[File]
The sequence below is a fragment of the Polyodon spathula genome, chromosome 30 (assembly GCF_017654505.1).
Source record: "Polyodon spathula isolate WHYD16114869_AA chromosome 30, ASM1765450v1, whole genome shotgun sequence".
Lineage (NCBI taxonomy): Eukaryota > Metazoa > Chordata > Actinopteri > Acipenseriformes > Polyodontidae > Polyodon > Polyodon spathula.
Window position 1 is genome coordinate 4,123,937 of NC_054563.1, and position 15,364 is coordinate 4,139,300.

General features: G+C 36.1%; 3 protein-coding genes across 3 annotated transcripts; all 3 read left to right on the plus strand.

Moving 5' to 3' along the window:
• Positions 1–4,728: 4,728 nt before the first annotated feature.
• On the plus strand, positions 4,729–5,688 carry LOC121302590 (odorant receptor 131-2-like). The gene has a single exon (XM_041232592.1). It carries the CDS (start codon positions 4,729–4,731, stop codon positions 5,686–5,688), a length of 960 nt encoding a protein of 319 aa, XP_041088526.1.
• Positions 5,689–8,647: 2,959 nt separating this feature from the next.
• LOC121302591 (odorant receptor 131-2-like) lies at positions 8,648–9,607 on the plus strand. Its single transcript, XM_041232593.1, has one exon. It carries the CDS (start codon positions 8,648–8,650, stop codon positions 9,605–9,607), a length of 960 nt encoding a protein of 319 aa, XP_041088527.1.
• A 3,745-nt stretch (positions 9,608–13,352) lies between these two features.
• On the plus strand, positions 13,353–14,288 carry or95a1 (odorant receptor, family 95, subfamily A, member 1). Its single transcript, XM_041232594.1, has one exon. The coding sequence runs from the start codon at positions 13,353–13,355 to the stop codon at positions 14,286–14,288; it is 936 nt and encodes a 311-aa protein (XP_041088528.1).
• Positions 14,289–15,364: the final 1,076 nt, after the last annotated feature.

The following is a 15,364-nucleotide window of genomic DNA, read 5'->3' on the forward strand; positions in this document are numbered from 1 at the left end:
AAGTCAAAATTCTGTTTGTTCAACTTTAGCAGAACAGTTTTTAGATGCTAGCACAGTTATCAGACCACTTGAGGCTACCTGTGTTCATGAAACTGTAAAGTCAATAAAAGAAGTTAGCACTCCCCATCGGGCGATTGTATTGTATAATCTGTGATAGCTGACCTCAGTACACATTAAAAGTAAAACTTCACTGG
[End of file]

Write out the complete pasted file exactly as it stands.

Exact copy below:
The sequence below is a fragment of the Polyodon spathula genome, chromosome 30 (assembly GCF_017654505.1).
Source record: "Polyodon spathula isolate WHYD16114869_AA chromosome 30, ASM1765450v1, whole genome shotgun sequence".
Lineage (NCBI taxonomy): Eukaryota > Metazoa > Chordata > Actinopteri > Acipenseriformes > Polyodontidae > Polyodon > Polyodon spathula.
Window position 1 is genome coordinate 4,123,937 of NC_054563.1, and position 15,364 is coordinate 4,139,300.

General features: G+C 36.1%; 3 protein-coding genes across 3 annotated transcripts; all 3 read left to right on the plus strand.

Moving 5' to 3' along the window:
• Positions 1–4,728: 4,728 nt before the first annotated feature.
• On the plus strand, positions 4,729–5,688 carry LOC121302590 (odorant receptor 131-2-like). The gene has a single exon (XM_041232592.1). It carries the CDS (start codon positions 4,729–4,731, stop codon positions 5,686–5,688), a length of 960 nt encoding a protein of 319 aa, XP_041088526.1.
• Positions 5,689–8,647: 2,959 nt separating this feature from the next.
• LOC121302591 (odorant receptor 131-2-like) lies at positions 8,648–9,607 on the plus strand. Its single transcript, XM_041232593.1, has one exon. It carries the CDS (start codon positions 8,648–8,650, stop codon positions 9,605–9,607), a length of 960 nt encoding a protein of 319 aa, XP_041088527.1.
• A 3,745-nt stretch (positions 9,608–13,352) lies between these two features.
• On the plus strand, positions 13,353–14,288 carry or95a1 (odorant receptor, family 95, subfamily A, member 1). Its single transcript, XM_041232594.1, has one exon. The coding sequence runs from the start codon at positions 13,353–13,355 to the stop codon at positions 14,286–14,288; it is 936 nt and encodes a 311-aa protein (XP_041088528.1).
• Positions 14,289–15,364: the final 1,076 nt, after the last annotated feature.

The following is a 15,364-nucleotide window of genomic DNA, read 5'->3' on the forward strand; positions in this document are numbered from 1 at the left end:
AAGTCAAAATTCTGTTTGTTCAACTTTAGCAGAACAGTTTTTAGATGCTAGCACAGTTATCAGACCACTTGAGGCTACCTGTGTTCATGAAACTGTAAAGTCAATAAAAGAAGTTAGCACTCCCCATCGGGCGATTGTATTGTATAATCTGTGATAGCTGACCTCAGTACACATTAAAAGTAAAACTTCACTGG